Last week, Martin Rapaport published an in-depth diatribe rejecting the claims of synthetic diamand producers that their product is more ethical than naturally mined diamonds, going so far as to call the way synthetic diamonds are marketed as "evil". The Diamond Foundry has now responded with their own angry jab at Martin Rapaport, and makes it personal: "Where De Beers has built an industry through its brilliant marketing, Mr. Rapaport is milking it for his personal profit and leading it in a direction that harms everyone and only profits one: himself." JCK's Rob Bates, with his typical aplomb, breaks down the dispute in clearly defined terms.
The heart of the issue is ethics. Rapaport writes that, "Synthetic diamonds are definitely not more ethical than natural fair trade or development diamonds. Those that issue blanket statements and marketing initiatives that claim synthetic diamonds are more ethical than natural diamonds are liars." Bates explains that, "If lab-grown companies tend to hit the ethical note a lot, that may be because the price differential between naturals and lab-growns is still relatively modest. The ethical argument has become their prime selling point. Even casting aside the arguments pro or con, this poses risks as a marketing gambit. Lab-grown colored stones were rarely billed as ethical alternatives—just nice gems sold at reasonable price points."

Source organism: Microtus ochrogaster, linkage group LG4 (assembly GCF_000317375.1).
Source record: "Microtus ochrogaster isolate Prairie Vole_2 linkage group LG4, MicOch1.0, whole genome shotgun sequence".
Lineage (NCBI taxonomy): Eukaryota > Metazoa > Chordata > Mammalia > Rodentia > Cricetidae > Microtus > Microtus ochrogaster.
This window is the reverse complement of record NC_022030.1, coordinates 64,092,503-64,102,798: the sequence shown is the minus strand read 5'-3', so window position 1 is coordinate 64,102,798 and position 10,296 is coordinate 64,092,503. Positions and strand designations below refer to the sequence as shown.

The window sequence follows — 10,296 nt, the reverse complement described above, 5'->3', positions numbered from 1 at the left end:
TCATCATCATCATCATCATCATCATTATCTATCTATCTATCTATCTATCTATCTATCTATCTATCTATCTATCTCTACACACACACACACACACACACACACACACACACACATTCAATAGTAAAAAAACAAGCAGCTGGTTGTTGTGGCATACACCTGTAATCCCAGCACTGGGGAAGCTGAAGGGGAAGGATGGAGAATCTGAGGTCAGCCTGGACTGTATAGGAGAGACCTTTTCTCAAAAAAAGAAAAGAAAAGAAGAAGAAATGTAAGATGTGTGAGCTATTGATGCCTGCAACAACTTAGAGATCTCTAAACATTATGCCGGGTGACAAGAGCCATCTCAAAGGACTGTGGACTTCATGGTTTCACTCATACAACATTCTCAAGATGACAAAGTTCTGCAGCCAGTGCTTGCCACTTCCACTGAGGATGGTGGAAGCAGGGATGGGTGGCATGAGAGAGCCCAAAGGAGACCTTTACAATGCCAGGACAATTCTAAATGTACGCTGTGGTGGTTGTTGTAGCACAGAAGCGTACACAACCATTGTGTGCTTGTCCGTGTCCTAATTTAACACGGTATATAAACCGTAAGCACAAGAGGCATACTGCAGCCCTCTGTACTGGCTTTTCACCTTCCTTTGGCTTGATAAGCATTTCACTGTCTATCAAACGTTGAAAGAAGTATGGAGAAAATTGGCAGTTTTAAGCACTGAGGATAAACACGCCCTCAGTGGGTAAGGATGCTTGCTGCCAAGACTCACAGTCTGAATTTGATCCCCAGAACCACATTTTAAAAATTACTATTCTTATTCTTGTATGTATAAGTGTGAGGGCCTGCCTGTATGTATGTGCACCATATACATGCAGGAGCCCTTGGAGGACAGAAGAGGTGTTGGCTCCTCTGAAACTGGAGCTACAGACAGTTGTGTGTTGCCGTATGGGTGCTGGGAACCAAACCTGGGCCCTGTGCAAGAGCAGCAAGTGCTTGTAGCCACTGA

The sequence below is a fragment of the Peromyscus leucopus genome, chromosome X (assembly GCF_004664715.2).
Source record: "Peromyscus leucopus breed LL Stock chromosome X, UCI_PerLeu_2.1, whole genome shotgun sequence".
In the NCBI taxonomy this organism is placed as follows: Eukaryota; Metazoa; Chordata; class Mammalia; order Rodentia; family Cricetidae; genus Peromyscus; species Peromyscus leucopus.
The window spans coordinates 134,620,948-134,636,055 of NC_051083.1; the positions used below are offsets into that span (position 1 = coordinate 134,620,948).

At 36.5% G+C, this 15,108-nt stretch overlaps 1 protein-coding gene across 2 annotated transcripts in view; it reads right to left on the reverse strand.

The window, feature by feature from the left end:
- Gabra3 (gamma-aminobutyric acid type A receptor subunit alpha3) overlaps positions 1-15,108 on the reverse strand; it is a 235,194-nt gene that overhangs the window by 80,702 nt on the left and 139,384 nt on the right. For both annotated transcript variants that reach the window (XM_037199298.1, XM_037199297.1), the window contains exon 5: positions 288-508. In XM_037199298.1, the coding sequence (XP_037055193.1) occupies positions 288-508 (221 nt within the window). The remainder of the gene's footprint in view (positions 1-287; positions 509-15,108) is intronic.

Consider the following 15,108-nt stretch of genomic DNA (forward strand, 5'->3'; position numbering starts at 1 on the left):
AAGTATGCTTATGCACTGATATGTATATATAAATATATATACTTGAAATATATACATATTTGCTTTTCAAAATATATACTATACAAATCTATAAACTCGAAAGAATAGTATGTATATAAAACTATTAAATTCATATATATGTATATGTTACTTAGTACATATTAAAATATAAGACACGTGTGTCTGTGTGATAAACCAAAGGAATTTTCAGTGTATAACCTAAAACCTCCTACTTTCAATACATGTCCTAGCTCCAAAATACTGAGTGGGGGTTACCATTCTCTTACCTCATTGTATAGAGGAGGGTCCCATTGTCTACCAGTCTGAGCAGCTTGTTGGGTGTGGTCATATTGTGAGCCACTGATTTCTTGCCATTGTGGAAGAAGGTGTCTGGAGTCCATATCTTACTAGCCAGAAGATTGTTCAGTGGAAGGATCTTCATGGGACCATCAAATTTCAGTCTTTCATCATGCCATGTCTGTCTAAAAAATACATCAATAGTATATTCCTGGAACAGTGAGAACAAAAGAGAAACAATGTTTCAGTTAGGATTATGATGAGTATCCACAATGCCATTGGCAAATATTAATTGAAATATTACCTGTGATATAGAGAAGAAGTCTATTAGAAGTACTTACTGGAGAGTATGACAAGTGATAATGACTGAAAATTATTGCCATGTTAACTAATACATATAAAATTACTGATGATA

Bates further illustrates the counter-punching between the two factions with regard to value retention and the use of loaded terms such as diamond "cartel", but ultimately sees the debate, albeit feisty, as positive, and suggests that the natural diamond industry has to become less insular regarding its message: "This dialogue, if overheated at times, is ultimately healthy. (Diamond Foundry will participate on a synthetic panel at the JCK Las Vegas show in June.) But Rapaport and JCK reach a mostly trade audience. Diamond Foundry has recently been the subject of adulatory coverage in Quartz and, just today, on the CBS Morning News. Between the trade press and consumer press, it is far better to have consumer media on your side. If the trade really wants to make its views on these issues known, it needs to do more than just talk to itself."